- Research article
- Open Access
- Open Peer Review
Does Council Tax Valuation Band (CTVB) correlate with Under-Privileged Area 8 (UPA8) score and could it be a better 'Jarman Index'?
© Beale et al; licensee BioMed Central Ltd. 2001
- Received: 5 September 2001
- Accepted: 8 November 2001
- Published: 8 November 2001
Widespread scepticism persists on the use of the Under-Privileged Area (UPA8) score of Jarman in distributing supplementary resources to so-attributed 'deprived' UK general practices. The search for better 'needs' markers continues. Having already shown that Council Tax Valuation Band (CTVB) is a predictor of UK GP workload, we compare, here, CTVB of residence of a random sample of patients with their respective 'Jarman' scores.
Correlation coefficient is calculated between (i) the CTVB of residence of a randomised sample of patients from an English general practice and (ii) the UPA8 scores of the relevant enumeration districts in which they live.
There is a highly significant correlation between the two measures despite modest study size of 478 patients (85% response).
The proposal that CTVB is a marker of deprivation and of clinical demand should be examined in more detail: it correlates with 'Jarman', which is already used in NHS resource allocation. But unlike 'Jarman', CTVB is simple, objective, and free of the problems of Census data. CTVB, being household-based, can be aggregated at will.
- Clinical Demand
- Supplementary Resource
- Enumeration District
- Local Authority Housing
- Ugly Duckling
The 'Under-Privileged Area 8' (UPA8) score, commonly known as the 'Jarman Index' was developed in the early 1980s [1, 2]. It is built on eight socio-economic factors, available from UK Census returns, that were reported by a poll of British general practitioners as, in their opinion, creating high workload. The degree to which it succeeds as a predictor of the clinical burdens of UK general practices and as a marker of socio-economic status remains under scrutiny . In any case it was not designed as a marker of deprivation  and using it for this purpose is seen as seriously flawed [4–9]. However, 'Jarman' is still used, now at enumeration district level, to justify supplementary resource allocation ('deprivation payments') to some UK general practices .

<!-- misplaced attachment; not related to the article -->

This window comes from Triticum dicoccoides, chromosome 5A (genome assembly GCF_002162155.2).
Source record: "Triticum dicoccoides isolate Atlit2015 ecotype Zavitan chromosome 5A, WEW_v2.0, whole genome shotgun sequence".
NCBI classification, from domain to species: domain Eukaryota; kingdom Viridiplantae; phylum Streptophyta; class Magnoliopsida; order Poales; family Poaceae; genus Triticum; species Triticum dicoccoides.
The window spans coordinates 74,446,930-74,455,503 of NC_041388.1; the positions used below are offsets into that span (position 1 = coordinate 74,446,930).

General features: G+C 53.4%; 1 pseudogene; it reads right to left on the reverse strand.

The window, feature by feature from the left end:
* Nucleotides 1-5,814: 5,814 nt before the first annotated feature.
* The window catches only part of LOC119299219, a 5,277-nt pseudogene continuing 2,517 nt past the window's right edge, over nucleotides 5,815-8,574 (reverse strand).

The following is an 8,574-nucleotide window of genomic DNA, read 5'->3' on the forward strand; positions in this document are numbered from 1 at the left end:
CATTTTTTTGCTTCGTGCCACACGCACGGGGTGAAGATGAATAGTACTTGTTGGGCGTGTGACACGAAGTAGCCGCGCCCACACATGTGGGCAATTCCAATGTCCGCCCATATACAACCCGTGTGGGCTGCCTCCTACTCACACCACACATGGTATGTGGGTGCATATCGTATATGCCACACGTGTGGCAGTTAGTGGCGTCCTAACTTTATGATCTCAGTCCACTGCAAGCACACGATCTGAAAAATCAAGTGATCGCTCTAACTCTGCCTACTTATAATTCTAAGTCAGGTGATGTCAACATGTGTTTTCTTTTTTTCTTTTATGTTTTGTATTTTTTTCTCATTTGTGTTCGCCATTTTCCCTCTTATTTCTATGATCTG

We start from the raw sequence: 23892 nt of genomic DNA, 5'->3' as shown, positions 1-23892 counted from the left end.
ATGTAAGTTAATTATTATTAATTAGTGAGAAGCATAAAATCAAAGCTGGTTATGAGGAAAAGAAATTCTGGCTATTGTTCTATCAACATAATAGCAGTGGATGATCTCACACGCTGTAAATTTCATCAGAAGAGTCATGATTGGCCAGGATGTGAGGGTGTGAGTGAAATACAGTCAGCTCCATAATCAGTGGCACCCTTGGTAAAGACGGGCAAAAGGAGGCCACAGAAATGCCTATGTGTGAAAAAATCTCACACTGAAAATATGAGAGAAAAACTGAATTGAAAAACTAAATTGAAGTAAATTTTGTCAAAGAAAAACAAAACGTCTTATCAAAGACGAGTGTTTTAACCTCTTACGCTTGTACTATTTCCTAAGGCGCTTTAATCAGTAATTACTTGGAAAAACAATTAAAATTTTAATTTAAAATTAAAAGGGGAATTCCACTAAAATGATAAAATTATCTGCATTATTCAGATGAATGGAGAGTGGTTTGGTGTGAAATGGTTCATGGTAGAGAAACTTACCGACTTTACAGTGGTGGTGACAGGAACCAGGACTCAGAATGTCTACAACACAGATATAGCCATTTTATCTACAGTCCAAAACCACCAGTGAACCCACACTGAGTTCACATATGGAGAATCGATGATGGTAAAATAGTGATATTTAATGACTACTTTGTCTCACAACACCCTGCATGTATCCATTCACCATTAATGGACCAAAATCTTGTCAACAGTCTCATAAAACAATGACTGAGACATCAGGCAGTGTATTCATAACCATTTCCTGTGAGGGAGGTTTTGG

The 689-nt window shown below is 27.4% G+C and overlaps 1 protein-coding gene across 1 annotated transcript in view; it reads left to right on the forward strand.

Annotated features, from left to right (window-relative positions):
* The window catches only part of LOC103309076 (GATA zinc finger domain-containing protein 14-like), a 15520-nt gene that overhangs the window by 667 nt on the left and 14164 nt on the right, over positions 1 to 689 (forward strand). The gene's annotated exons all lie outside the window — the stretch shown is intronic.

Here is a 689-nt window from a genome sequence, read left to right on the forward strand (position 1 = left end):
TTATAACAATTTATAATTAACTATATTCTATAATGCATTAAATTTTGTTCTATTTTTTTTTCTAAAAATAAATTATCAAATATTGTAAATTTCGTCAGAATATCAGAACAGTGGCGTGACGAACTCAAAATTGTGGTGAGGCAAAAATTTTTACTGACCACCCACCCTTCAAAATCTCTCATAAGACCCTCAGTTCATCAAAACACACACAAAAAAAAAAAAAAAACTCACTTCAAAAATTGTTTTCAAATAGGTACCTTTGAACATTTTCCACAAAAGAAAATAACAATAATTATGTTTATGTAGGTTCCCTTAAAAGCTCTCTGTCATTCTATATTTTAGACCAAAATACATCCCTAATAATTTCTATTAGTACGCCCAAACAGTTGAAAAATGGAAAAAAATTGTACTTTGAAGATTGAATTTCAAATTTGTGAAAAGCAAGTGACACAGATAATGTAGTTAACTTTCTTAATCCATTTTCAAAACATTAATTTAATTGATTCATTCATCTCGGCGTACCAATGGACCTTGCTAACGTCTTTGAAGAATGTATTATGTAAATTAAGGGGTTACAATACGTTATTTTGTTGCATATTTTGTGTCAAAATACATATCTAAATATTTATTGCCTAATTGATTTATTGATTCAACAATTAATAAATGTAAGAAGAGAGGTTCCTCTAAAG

The 1992 Local Government Finance Act  introduced into the UK the 'Council Tax'. Under its provisions Local Authorities demand annual payments ' in respect of any chargeable dwelling in their jurisdiction.' Payments are scaled according to banded assessments (made independently), of the market value of the dwellings in which citizens live. Like the UPA8 score, the 'Council Tax' was never intended as a basis for marking deprivation. Nevertheless we recently proposed the Council Tax Valuation Band (CTVB) of an individual's residence as a proxy marker both of socio-economic position and of clinical demand. We based our assertions on the results of our epidemiological study based in general practice  which showed that there is a strong correlation between CTVB and other markers of deprivation such as Townsend score  and that the CTVB of a patient's residence is also a systematic predictor of UK general practitioner workload. Ours is the only such analysis that we have been able to find in the literature, despite a very assiduous search, except for an ecological study of Council Tax Benefit recipients published in 1995 .
Unlike UPA8 score, CTVB is not Census-based and is applied at household level. But comparing these two 'ugly ducklings' is perfectly possible: this analysis tests the hypothesis that CTVB and UPA8 score are correlated.
A 5% age and sex-stratified study sample was randomly selected from the 11,300 patients of a semi-rural English general practice. Demographic data (age, sex, address, postcode) extracted from the practice database were linked to socio-economic data (marital and employment status, owner-occupancy, rooms and persons per house, access to motor vehicles) obtained from postal questionnaires sent to each of the 565 study individuals . Non-responders were re-mailed or contacted in person as necessary. The residence CTVB of each respondent was obtained from the official 'Lists' of the relevant Local Authorities (North Wiltshire and Kennet). The UPA8 scores for the relevant enumeration districts (via published postcode/ED indices) were obtained from the Department of Primary Care and General Practice of Imperial College of Medicine .